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The previous post in this series may be found here

In the fourth chapter, Sibbes continues with his initial observations.

First, he notes that often our trouble stems from how we think about situation. Words like depression are used to describe many different things. Sometimes, as Sibbes here notes, depression is a matter of sullenness and anger:

Whence we may further observe, that we are prone to cast down ourselves, we are accessory to our own trouble, and weave the web of our own sorrow, and hamper ourselves in the cords of our own twining. God neither loves nor wills that we should be too much cast down. We see our Saviour Christ, how careful he was that his disciples should not be troubled, and therefore he labours to prevent that trouble which might arise by his suffering and departure from them, by a heavenly sermon; ‘Let not your hearts be troubled,’ &c., John 14:1. He was troubled himself that we should not be troubled. The ground, therefore, of our disquiet is chiefly from ourselves, though Satan will have a hand in it. We see many, like sullen birds in a cage, beat themselves to death. This casting down of ourselves is not from humility, but from pride; we must have our will, or God shall not have a good look from us, but as pettish and peevish children, we hang our heads in our bosom, because our wills are crossed.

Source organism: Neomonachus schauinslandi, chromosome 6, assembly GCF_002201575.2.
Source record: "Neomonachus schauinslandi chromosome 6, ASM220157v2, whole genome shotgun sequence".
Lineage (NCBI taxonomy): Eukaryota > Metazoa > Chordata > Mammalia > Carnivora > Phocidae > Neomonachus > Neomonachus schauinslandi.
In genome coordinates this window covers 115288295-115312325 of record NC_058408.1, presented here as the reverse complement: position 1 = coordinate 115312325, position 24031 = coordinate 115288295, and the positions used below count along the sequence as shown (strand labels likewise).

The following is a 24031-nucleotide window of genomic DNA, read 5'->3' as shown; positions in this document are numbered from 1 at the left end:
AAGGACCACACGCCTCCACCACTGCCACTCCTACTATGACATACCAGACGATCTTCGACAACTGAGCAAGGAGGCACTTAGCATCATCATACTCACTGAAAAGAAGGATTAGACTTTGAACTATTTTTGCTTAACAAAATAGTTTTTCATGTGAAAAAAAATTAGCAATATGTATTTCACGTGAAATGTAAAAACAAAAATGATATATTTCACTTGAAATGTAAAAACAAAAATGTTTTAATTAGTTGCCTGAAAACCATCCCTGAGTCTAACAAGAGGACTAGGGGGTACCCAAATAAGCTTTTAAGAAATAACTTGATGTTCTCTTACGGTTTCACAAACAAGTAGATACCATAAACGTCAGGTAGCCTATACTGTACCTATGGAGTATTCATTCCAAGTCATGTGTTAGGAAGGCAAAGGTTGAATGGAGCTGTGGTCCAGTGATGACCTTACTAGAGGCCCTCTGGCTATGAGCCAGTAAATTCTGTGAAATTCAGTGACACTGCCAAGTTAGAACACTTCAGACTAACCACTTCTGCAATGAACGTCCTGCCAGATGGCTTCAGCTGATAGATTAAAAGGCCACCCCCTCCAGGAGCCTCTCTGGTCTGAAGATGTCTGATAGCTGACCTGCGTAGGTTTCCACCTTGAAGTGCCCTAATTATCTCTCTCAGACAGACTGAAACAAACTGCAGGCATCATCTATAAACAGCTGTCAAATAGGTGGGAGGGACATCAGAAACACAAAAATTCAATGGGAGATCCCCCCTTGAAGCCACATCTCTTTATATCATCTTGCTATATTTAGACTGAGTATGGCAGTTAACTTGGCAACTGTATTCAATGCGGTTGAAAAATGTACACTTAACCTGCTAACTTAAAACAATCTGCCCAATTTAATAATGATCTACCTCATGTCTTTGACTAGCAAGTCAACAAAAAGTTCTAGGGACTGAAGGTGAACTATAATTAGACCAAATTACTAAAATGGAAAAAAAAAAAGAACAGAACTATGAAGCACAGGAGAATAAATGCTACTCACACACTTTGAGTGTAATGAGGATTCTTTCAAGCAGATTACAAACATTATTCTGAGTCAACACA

His note at the end is of particular importance,

This casting down of ourselves is not from humility, but from pride; we must have our will, or God shall not have a good look from us, but as pettish and peevish children, we hang our heads in our bosom, because our wills are crossed.

It pretends to humility, because we see one brought down. But the discouragement is more anger. The loss is the loss of what we wanted.

How can we use this information:

Therefore, in all our troubles we should look first home to our own hearts, and stop the storm there; for we may thank our own selves, not only for our troubles, but likewise for overmuch troubling ourselves is trouble.

Trouble may thus have its root in sin. Sometimes the trouble is sin directly leading to the discouragement. At other times, the sin leads to a condition, fear, grief, condemnation, physical or relational complications, which themselves give way to discouragement.

The way out of such a hole is to begin with faith, for God remedies sin and pride. But to fall into a sullen depression makes way for more troubles: One in such a state can do no good to neighbor nor show worship to God; such a dark heart is a slander of God; it makes one forget all the good which God has previously done; it works pain on everyone in proximity:

Therefore, we should all endeavour and labour for a calmed spirit, that we may the better serve God in praying to him and praising of him; and serve one another in love, that we may be fitted to do and receive good, that we may make our passage to heaven more easy and cheerful, without drooping and hanging the wing. So much as we are quiet and cheerful upon good grounds, so much we live, and are, as it were, in heaven. So much as we yield to discouragement, we lose so much of our life and happiness cheerfulness being, as it were, that life of our lives and the spirit of our spirits by which they are more enlarged to receive happiness and to express it.